Tracking myocardial motion from cine DENSE images using spatiotemporal phase unwrapping and temporal fitting.
Spottiswoode BS., Zhong X., Hess AT., Kramer CM., Meintjes EM., Mayosi BM., Epstein FH.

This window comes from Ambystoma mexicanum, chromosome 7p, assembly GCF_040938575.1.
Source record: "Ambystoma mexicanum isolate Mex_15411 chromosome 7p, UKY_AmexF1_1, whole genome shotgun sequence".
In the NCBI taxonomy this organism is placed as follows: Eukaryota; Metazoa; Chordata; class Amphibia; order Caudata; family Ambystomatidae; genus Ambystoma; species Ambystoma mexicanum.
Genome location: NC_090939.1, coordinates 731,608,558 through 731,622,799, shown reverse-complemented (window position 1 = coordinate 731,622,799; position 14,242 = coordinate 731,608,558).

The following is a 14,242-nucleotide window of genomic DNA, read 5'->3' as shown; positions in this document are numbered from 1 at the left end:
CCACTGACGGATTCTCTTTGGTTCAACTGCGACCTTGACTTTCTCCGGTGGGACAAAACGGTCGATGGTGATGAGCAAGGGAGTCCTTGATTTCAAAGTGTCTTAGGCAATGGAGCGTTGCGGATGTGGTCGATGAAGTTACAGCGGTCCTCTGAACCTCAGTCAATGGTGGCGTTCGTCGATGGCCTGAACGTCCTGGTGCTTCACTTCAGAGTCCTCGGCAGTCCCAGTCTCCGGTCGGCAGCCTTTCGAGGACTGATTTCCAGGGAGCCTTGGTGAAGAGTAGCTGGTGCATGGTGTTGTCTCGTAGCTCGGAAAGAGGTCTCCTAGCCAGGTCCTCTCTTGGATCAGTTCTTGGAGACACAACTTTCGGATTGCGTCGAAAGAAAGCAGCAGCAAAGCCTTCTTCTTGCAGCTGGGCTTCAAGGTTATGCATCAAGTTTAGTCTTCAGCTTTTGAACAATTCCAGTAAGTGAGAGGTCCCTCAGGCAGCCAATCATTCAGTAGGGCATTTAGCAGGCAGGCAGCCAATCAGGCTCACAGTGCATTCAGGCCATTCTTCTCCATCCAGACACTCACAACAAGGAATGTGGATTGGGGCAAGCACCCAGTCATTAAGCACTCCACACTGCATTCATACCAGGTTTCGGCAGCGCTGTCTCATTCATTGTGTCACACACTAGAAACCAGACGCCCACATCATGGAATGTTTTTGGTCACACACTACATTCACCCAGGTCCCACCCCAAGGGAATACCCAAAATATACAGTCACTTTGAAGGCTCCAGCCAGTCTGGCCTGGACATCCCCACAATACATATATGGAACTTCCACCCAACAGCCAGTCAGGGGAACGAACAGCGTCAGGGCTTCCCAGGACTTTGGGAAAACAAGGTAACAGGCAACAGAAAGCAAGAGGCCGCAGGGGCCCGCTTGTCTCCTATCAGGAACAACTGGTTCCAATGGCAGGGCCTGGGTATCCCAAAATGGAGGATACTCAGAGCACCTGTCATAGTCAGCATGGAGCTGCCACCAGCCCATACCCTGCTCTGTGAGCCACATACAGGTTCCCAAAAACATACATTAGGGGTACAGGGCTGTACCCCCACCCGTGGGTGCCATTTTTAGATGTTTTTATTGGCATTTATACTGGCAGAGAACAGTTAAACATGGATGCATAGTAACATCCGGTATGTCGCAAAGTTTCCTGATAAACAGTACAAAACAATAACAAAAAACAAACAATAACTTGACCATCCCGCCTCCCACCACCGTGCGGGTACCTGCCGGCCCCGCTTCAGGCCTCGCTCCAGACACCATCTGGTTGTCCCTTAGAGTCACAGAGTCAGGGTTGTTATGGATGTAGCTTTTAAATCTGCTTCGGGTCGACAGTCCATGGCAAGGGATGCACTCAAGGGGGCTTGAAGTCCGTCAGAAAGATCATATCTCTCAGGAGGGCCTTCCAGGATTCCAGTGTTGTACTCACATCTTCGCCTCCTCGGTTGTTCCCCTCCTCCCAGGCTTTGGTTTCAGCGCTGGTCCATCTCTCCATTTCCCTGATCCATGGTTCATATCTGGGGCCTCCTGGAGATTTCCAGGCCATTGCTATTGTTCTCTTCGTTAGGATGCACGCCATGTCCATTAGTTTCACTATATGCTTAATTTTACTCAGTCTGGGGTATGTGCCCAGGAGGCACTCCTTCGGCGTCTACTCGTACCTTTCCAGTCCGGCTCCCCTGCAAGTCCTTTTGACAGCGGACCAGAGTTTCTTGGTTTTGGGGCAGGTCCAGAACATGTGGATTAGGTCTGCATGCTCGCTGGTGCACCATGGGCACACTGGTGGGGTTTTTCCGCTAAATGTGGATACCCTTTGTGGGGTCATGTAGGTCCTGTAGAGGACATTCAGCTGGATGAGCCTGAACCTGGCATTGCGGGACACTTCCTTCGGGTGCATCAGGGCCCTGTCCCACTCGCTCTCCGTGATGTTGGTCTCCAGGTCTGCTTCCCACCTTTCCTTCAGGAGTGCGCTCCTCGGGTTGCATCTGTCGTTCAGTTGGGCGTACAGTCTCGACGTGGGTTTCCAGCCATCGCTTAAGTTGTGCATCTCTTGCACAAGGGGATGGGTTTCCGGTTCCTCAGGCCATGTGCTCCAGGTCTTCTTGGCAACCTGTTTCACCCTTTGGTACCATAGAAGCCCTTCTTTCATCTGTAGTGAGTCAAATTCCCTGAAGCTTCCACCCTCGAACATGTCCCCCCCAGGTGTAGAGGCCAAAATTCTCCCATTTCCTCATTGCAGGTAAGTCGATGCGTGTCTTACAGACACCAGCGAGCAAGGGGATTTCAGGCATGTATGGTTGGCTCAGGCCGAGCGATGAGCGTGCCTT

Displacement encoding with stimulated echoes (DENSE) encodes myocardial tissue displacement into the phase of the MR image. Cine DENSE allows for rapid quantification of myocardial displacement at multiple cardiac phases through the majority of the cardiac cycle. For practical sensitivities to motion, relatively high displacement encoding frequencies are used and phase wrapping typically occurs. In order to obtain absolute measures of displacement, a two-dimensional (2-D) quality-guided phase unwrapping algorithm was adapted to unwrap both spatially and temporally. Both a fully automated algorithm and a faster semi-automated algorithm are proposed. A method for computing the 2-D trajectories of discrete points in the myocardium as they move through the cardiac cycle is introduced. The error in individual displacement measurements is reduced by fitting a time series to sequential displacement measurements along each trajectory. This improvement is in turn reflected in strain maps, which are derived directly from the trajectories. These methods were validated both in vivo and on a rotating phantom. Further measurements were made to optimize the displacement encoding frequency and to estimate the baseline strain noise both on the phantom and in vivo. The fully automated phase unwrapping algorithm was successful for 767 out of 800 images (95.9%), and the semi-automated algorithm was successful for 786 out of 800 images (98.3%). The accuracy of the tracking algorithm for typical cardiac displacements on a rotating phantom is 0.24 +/- 0.15 mm. The optimal displacement encoding frequency is in the region of 0.1 cycles/mm, and, for 2 scans of 17-s duration, the strain noise after temporal fitting was estimated to be 2.5 +/- 3.0% at end-diastole, 3.1 +/- 3.1% at end-systole, and 5.3 +/- 5.0% in mid-diastole. The improvement in intra-myocardial strain measurements due to temporal fitting is apparent in strain histograms, and also in identifying regions of dysfunctional myocardium in studies of patients with infarcts.